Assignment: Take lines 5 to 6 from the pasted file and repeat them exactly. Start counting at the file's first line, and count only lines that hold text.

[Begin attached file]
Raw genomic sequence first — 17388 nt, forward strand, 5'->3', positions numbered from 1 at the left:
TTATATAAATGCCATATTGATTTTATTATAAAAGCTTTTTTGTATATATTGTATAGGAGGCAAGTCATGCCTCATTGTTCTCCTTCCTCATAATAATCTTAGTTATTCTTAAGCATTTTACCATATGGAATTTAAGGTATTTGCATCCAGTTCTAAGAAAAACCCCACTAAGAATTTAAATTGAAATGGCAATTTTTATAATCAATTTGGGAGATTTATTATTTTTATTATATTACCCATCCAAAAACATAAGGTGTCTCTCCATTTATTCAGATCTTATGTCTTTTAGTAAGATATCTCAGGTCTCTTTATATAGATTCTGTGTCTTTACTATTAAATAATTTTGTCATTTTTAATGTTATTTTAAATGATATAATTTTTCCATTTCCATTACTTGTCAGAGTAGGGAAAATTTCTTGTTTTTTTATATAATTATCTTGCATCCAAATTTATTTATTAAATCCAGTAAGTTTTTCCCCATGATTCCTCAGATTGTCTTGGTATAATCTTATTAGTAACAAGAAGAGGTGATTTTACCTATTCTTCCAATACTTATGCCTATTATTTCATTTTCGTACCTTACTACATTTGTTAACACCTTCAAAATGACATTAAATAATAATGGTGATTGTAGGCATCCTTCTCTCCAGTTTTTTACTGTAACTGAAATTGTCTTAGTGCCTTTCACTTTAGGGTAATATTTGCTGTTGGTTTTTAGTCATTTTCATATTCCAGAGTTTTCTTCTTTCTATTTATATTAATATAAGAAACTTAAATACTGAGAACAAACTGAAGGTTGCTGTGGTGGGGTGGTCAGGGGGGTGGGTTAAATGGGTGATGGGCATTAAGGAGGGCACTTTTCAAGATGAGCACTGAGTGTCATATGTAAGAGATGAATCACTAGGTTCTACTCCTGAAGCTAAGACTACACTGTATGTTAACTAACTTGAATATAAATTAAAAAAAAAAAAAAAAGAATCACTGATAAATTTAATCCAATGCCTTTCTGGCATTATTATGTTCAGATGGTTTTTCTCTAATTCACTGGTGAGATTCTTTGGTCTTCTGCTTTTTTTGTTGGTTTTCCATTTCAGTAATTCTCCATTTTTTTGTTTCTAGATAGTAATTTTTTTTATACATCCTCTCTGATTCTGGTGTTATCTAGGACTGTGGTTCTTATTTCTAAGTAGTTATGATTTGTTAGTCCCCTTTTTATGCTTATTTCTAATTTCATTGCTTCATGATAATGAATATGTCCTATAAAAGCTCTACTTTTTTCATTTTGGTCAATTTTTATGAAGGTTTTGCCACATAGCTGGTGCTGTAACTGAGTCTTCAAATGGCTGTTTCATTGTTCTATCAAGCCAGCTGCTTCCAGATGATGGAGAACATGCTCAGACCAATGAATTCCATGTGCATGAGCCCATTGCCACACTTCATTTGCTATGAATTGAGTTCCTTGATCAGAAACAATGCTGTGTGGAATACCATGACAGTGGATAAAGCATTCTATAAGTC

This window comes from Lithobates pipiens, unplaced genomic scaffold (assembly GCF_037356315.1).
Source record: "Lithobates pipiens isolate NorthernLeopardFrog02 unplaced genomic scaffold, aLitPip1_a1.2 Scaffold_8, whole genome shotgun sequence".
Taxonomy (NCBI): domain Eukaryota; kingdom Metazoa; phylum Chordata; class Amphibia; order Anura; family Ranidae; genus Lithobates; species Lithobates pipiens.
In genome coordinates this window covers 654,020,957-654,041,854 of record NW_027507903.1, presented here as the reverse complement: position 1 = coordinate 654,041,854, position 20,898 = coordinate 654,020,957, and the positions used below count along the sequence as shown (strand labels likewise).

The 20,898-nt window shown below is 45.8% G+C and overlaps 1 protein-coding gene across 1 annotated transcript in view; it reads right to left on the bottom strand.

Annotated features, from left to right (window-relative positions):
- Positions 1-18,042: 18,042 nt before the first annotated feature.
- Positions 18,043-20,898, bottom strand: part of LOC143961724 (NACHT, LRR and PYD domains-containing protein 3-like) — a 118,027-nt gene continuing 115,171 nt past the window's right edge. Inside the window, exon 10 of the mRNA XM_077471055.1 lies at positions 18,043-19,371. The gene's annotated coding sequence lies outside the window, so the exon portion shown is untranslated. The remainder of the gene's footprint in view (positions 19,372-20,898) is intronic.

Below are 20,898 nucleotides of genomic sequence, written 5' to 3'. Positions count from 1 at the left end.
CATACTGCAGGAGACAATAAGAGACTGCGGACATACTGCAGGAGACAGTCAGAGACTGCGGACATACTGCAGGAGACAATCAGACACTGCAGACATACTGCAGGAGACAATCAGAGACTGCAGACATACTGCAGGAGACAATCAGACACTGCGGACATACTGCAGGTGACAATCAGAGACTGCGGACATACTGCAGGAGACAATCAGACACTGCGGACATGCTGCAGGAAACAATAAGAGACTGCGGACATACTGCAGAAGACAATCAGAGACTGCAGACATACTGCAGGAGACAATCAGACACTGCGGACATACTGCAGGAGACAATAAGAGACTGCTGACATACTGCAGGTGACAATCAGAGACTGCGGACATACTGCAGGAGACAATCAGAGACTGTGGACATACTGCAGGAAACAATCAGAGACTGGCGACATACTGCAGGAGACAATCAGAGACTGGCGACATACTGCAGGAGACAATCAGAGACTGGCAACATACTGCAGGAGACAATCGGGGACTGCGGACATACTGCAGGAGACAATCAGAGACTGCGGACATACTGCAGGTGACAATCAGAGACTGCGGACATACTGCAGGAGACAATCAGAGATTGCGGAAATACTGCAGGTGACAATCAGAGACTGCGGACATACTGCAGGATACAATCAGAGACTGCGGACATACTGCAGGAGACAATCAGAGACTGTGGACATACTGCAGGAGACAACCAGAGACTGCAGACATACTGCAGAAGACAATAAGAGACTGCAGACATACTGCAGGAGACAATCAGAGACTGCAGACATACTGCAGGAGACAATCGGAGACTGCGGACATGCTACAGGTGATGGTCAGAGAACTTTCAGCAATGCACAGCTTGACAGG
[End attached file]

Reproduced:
Taxonomy (NCBI): domain Eukaryota; kingdom Metazoa; phylum Chordata; class Amphibia; order Anura; family Ranidae; genus Lithobates; species Lithobates pipiens.
In genome coordinates this window covers 654,020,957-654,041,854 of record NW_027507903.1, presented here as the reverse complement: position 1 = coordinate 654,041,854, position 20,898 = coordinate 654,020,957, and the positions used below count along the sequence as shown (strand labels likewise).